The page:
So far this summer I have received tomatoes, cucumbers and blueberries from friends’ gardens and I am grateful for the delicious produce they have provided. But when I think of gardens, I often picture the kind covered in roses, hydrangeas and azaleas like the Mobile Botanical Gardens. After Mom died, I went there several times and God used the tranquil setting to provide great comfort.
So I guess in the wake of losing Dad, I shouldn’t have been surprised when gardens popped up as a theme in novels I was reading recently.While I haven’t had the opportunity to visit a garden yet this summer, I have enjoyed the abundant purple, pink, and fuchsia crepe myrtles and the vibrant blue hydrangeas which brighten the streets I travel daily. Last week, I even took an armchair trip via DVD to several gardens in England.
All of this has brought to mind the gardens in the Bible—Eden where the story of mankind starts and the idyllic New Jerusalem with its orchard and river where the story ends. Right in the middle of the story though is the Garden of Gethsemane where Jesus poured out His sorrow-filled heart to the Father. Somehow it comforts me to know that when the Savior needed solace, He too sought out a garden. It was there in a garden Jesus submitted to God’s plan and willingly chose to die for my sins. While God can provide generous treasures in a variety of gardens, there can be no greater gift to come from a garden than Jesus’ sacrifice.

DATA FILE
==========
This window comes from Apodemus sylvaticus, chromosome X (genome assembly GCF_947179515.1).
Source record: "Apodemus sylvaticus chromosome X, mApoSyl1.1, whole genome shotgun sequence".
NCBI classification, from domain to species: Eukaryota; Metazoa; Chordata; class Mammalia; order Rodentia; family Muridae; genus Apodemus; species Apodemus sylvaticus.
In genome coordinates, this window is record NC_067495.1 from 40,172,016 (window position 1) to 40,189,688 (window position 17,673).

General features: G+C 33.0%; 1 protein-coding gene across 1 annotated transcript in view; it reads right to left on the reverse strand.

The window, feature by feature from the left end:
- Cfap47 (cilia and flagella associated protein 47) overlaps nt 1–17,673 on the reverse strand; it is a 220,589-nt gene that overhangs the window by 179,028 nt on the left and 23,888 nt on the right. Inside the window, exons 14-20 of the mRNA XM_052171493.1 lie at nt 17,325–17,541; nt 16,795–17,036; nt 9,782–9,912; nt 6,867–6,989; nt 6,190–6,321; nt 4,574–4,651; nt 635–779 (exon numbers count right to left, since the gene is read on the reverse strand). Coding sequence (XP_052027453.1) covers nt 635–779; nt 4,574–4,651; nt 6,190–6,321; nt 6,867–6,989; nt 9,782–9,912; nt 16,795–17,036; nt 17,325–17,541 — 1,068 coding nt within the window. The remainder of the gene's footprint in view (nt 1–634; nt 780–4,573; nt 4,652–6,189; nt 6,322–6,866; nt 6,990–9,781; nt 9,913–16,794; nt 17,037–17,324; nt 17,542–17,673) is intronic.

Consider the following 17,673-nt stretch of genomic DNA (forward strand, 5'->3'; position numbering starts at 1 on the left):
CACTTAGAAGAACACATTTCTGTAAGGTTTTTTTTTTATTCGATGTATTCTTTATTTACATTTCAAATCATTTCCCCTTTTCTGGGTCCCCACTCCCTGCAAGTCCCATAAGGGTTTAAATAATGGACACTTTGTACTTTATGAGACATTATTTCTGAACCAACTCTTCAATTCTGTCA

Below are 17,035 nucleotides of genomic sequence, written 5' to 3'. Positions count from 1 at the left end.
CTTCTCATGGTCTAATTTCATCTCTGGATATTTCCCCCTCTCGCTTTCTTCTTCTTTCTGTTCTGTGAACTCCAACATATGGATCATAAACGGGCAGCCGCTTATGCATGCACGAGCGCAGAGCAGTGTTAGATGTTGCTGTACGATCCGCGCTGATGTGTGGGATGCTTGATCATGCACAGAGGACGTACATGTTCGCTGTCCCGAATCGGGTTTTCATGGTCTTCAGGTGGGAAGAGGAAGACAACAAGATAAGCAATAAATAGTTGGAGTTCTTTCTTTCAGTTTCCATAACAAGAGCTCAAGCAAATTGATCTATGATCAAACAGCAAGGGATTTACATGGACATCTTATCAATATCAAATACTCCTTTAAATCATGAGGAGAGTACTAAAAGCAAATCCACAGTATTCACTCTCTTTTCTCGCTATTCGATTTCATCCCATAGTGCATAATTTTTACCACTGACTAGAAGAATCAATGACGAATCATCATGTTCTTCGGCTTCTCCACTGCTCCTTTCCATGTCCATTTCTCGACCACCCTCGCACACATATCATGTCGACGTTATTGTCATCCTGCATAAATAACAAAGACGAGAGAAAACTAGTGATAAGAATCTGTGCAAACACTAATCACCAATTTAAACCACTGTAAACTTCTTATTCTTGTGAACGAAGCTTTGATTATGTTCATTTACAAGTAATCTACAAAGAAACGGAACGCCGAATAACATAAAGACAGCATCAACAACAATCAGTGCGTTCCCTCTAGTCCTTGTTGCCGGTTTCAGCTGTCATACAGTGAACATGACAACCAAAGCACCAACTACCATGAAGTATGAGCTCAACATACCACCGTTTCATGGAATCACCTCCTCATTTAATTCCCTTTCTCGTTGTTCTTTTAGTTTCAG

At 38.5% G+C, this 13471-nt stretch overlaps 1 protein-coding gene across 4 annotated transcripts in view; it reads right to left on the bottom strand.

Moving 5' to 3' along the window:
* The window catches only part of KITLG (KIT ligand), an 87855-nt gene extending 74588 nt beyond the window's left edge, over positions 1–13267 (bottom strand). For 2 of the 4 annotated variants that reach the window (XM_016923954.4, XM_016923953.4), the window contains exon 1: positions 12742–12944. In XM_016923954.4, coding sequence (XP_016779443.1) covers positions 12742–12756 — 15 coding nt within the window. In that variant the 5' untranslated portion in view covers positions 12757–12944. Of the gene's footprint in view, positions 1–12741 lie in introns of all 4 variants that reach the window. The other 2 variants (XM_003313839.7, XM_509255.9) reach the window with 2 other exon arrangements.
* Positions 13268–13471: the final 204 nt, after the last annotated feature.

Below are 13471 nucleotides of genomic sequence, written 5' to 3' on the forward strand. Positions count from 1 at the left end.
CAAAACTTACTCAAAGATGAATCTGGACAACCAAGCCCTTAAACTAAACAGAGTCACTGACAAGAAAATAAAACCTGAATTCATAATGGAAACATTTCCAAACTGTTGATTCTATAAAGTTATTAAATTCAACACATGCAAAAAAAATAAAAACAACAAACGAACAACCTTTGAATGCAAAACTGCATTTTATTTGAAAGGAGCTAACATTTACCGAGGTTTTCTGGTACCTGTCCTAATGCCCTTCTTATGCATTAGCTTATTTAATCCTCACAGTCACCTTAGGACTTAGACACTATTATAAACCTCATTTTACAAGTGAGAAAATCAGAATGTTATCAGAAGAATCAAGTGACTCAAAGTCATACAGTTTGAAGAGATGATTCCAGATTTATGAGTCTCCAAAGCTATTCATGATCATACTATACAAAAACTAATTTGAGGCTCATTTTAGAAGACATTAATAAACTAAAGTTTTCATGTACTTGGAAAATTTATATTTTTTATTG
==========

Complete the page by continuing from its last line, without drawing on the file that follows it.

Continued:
“I come to the garden alone
While the dew is still on the roses
And the voice I hear falling on my ear
The Son of God discloses.
And He walks with me, and He talks with me,
And He tells me I am His own;
And the joy we share as we tarry there,
None other has ever known.”
--C. Austin Miles